Alexander Didn't Conquer the World Alone.

Business, politics, medicine, and law involve working in teams. At Vohra Academy, we make sure our students know how to work in teams and lead them.

"Group projects" at most schools are at best educational socialism and grade redistribution. At worst, they are a complete waste of time.

They teach students nothing about real leadership, intelligent division of labor, or any useful skills. 

At Vohra, team projects build the leadership, social, operational, management, and organizational skills that give our students an advantage in business, politics, medicine, and law. 

Division of Labor and Specialized Expertise

At a regular school, instead of assigning one person a long research project, a teacher may assign a group of 3 people that same project. The work is then divided into separate topics, and so the individual student is realistically completing his own research and summary, but his grade is bizarrely dependent on how well the other students perform.

All these students are roughly equivalent in skill.  Perhaps one is more driven, but none are specialists in any topic.  They are just three people performing functionally identical tasks, losing all benefits from effective division of labor.

There is little value to these kinds of group exercises. All they accomplish is some kind of grade redistribution.  They bear little resemblance to real teams in business, politics, medicine, or law. 

In medicine, an orthopedic surgeon, vascular surgeon, anesthesiologist, and nurse may work together. It would be preposterous to have, instead, 6 anesthesiologists work together. Medical teams rely on division of labor and the associated specialized expertise.

Clear and Effective Leadership and Mentorship

Most business or political teams have a clear leader. A project manager in business or a campaign manager in politics is at the top of a clear hierarchy. He is not chosen at random, but instead has greater skill or experience in the relevant type of leadership. By working under him, his team learns, by example, leadership techniques.

In regular schools, on the other hand, team leaders are usually chosen at random. One person in each group is randomly assigned to “lead” the team in the pointless task. The other two don’t learn much from that “leader”, except maybe what not to do. Instead of the mentorship that comes when you work with an experienced leader, kids only learn that team projects are pointless.

Consulting on a Difficult Task

In the real world, some teams compile multiple similarly skilled thinkers on a singularly difficult creative or analytical task. Advertising and consulting teams often put a few elite thinkers to work on crafting a clever slogan or business strategy. The brilliant thinkers can bounce ideas off each other, explore various avenues, etc.

Regular school group projects, on the other hand, do not encourage students to push their minds to the limit. Instead, they mostly involve dividing up the drudgery among the group members.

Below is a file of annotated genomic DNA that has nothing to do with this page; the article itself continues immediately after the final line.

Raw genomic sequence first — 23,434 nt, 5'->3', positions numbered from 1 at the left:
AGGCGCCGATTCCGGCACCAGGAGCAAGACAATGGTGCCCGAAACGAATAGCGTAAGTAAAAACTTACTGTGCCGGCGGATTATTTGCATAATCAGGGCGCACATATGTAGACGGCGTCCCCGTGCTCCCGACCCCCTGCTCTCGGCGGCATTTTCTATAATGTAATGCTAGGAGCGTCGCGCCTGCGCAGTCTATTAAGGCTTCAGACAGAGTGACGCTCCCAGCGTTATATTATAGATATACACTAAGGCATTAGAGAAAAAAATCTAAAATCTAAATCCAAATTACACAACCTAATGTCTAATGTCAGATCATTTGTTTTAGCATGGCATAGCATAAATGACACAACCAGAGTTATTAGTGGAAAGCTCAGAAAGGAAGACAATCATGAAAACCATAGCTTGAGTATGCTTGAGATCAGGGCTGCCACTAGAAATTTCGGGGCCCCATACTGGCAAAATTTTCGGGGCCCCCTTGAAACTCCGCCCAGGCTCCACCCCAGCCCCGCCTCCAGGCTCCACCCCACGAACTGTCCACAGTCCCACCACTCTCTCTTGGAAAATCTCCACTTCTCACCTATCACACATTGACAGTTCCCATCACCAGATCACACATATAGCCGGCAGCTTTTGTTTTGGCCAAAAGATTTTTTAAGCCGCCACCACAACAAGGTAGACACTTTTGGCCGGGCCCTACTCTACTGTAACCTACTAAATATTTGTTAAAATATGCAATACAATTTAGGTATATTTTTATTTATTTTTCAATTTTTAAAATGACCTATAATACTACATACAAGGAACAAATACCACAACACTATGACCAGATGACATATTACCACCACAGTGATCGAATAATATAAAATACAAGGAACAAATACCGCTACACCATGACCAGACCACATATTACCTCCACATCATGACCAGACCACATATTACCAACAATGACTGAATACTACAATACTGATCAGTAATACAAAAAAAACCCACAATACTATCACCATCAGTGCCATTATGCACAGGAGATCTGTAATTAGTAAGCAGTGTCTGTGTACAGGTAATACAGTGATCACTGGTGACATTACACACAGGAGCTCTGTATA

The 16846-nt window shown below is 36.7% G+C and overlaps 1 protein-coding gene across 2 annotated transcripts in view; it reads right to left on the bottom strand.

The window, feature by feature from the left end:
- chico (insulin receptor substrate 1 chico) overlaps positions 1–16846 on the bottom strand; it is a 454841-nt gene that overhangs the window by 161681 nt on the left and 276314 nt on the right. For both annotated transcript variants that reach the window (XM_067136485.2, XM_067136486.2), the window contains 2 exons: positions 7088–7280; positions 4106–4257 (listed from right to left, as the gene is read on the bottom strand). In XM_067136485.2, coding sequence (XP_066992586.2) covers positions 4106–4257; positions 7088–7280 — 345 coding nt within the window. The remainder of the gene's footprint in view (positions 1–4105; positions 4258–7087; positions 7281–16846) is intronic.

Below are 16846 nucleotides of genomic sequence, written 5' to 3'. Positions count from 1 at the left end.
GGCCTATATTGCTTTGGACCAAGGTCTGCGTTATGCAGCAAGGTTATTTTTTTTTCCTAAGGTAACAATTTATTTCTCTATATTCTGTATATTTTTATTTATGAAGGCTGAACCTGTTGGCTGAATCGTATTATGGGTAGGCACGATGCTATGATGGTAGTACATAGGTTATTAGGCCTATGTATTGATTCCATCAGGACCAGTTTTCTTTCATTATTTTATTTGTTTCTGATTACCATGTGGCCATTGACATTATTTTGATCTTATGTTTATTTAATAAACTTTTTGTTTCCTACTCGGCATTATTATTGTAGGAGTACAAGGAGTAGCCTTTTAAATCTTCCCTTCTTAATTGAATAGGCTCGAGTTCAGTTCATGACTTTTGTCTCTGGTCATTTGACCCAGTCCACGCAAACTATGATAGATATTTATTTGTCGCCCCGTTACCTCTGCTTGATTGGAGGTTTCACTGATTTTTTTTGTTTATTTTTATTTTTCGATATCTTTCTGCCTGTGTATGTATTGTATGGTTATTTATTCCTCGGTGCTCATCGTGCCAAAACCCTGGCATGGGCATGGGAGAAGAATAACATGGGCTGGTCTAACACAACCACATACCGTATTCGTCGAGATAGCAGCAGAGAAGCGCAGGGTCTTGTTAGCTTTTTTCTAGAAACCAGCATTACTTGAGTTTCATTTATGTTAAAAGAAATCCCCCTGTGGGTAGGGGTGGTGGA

Real Team Tasks, Not Menial Tasks

In engineering, R&D teams usually have somewhat open ended assignments, like “Create a waterproof but breathable fabric” or “design a lighter bulletproof vest.” Those teams are not given low grade menial tasks to divide among themselves. Menial tasks are suited to assembly lines, not elite teams.

Regular school group projects, on the other hand, are defined by menial tasks. Students have to “Make an illustration board” or “list the capitals of countries in Africa.” These types of task aren’t real team tasks. They are the menial labor normally relegated to assembly lines.

Our Method

Vohra Academy team exercises are open ended enough to allow creativity. The teams are hierarchical enough for real leadership and mentorship. For example, a team leader would be at a higher level than other team members, not at the exact same level. The tasks are intellectually challenging enough to warrant a team. Usually, the tasks involve competition, to encourage teams to operate at their peaks.

As an example, take our Social Media team competitions. A competition may involve getting more “likes” for a page. Teams, lead by an upper level student, put their heads together to come up with a strategy to outdo their competitors. There is no one right way to do it.

Those teams can use the kind of specialization based division of labor found in business and medicine. A student with a knack for slogans and a student with great skills with Photoshop may both contribute heavily to a team in different ways. Working together, they can perform at a higher level than working separately. They don’t just do more work. They can do better work.

Because the younger students are working with an experienced student, they can learn leadership skills by example. They can see how the older student makes sure to listen to input from everyone, treat his team with respect, and make a clear, considered decision. The older student learns to master the challenges of leadership. He learns to bring out the best in his team, to inspire and command. He learns the importance of training and skill building, as our teams often persist through multiple competitions.
 

Virtually all academic work at Vohra Academy is done at the individual level. But many of our non-academic challenges are team exercises. These team challenges teach leadership skills, business discipline, and social intelligence.